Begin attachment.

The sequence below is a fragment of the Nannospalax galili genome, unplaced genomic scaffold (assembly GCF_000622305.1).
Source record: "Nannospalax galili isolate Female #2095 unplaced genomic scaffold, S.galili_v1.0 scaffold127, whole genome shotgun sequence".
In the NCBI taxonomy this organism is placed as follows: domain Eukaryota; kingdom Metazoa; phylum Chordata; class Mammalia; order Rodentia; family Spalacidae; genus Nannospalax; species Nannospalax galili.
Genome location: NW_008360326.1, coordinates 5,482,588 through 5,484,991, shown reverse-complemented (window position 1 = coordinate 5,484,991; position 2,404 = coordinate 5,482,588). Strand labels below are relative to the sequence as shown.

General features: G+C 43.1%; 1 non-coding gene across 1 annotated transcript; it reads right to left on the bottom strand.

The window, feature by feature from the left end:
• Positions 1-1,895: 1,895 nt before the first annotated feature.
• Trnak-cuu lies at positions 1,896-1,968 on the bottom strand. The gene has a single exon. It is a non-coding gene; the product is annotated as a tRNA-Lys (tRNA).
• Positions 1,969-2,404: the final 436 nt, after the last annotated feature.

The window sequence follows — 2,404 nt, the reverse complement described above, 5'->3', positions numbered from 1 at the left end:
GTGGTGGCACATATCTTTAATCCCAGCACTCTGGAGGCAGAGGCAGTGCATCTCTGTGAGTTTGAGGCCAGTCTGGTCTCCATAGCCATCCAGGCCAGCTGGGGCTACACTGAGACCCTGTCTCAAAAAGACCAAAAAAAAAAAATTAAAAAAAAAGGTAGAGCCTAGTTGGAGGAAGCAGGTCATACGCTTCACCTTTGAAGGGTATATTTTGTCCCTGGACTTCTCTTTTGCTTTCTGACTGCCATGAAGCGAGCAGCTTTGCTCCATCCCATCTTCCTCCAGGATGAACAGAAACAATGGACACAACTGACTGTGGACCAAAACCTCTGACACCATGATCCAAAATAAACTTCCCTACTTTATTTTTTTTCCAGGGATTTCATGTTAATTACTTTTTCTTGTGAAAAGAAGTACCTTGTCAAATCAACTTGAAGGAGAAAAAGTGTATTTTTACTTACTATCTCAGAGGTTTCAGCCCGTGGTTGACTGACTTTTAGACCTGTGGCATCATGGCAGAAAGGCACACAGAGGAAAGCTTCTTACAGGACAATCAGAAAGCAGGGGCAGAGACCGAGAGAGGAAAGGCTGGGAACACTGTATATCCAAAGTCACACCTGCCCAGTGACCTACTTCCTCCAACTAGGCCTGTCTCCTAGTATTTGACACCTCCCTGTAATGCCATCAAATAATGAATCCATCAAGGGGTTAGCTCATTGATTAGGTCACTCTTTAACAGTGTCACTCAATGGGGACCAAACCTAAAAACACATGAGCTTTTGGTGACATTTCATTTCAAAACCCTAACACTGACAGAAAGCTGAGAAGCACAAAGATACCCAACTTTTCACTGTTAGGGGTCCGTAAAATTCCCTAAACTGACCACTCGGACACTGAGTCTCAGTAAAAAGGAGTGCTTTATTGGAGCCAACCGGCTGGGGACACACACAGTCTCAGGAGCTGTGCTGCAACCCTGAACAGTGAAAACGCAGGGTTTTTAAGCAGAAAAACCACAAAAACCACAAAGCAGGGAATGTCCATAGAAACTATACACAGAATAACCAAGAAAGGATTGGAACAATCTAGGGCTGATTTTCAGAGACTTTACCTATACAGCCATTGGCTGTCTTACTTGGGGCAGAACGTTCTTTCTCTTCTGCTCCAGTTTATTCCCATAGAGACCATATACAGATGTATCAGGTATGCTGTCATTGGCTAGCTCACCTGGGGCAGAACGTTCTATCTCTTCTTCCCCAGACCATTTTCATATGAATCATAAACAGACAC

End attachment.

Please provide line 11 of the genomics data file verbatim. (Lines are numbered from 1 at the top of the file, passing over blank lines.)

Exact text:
GTGGTGGCACATATCTTTAATCCCAGCACTCTGGAGGCAGAGGCAGTGCATCTCTGTGAGTTTGAGGCCAGTCTGGTCTCCATAGCCATCCAGGCCAGCTGGGGCTACACTGAGACCCTGTCTCAAAAAGACCAAAAAAAAAAAATTAAAAAAAAAGGTAGAGCCTAGTTGGAGGAAGCAGGTCATACGCTTCACCTTTGAAGGGTATATTTTGTCCCTGGACTTCTCTTTTGCTTTCTGACTGCCATGAAGCGAGCAGCTTTGCTCCATCCCATCTTCCTCCAGGATGAACAGAAACAATGGACACAACTGACTGTGGACCAAAACCTCTGACACCATGATCCAAAATAAACTTCCCTACTTTATTTTTTTTCCAGGGATTTCATGTTAATTACTTTTTCTTGTGAAAAGAAGTACCTTGTCAAATCAACTTGAAGGAGAAAAAGTGTATTTTTACTTACTATCTCAGAGGTTTCAGCCCGTGGTTGACTGACTTTTAGACCTGTGGCATCATGGCAGAAAGGCACACAGAGGAAAGCTTCTTACAGGACAATCAGAAAGCAGGGGCAGAGACCGAGAGAGGAAAGGCTGGGAACACTGTATATCCAAAGTCACACCTGCCCAGTGACCTACTTCCTCCAACTAGGCCTGTCTCCTAGTATTTGACACCTCCCTGTAATGCCATCAAATAATGAATCCATCAAGGGGTTAGCTCATTGATTAGGTCACTCTTTAACAGTGTCACTCAATGGGGACCAAACCTAAAAACACATGAGCTTTTGGTGACATTTCATTTCAAAACCCTAACACTGACAGAAAGCTGAGAAGCACAAAGATACCCAACTTTTCACTGTTAGGGGTCCGTAAAATTCCCTAAACTGACCACTCGGACACTGAGTCTCAGTAAAAAGGAGTGCTTTATTGGAGCCAACCGGCTGGGGACACACACAGTCTCAGGAGCTGTGCTGCAACCCTGAACAGTGAAAACGCAGGGTTTTTAAGCAGAAAAACCACAAAAACCACAAAGCAGGGAATGTCCATAGAAACTATACACAGAATAACCAAGAAAGGATTGGAACAATCTAGGGCTGATTTTCAGAGACTTTACCTATACAGCCATTGGCTGTCTTACTTGGGGCAGAACGTTCTTTCTCTTCTGCTCCAGTTTATTCCCATAGAGACCATATACAGATGTATCAGGTATGCTGTCATTGGCTAGCTCACCTGGGGCAGAACGTTCTATCTCTTCTTCCCCAGACCATTTTCATATGAATCATAAACAGACAC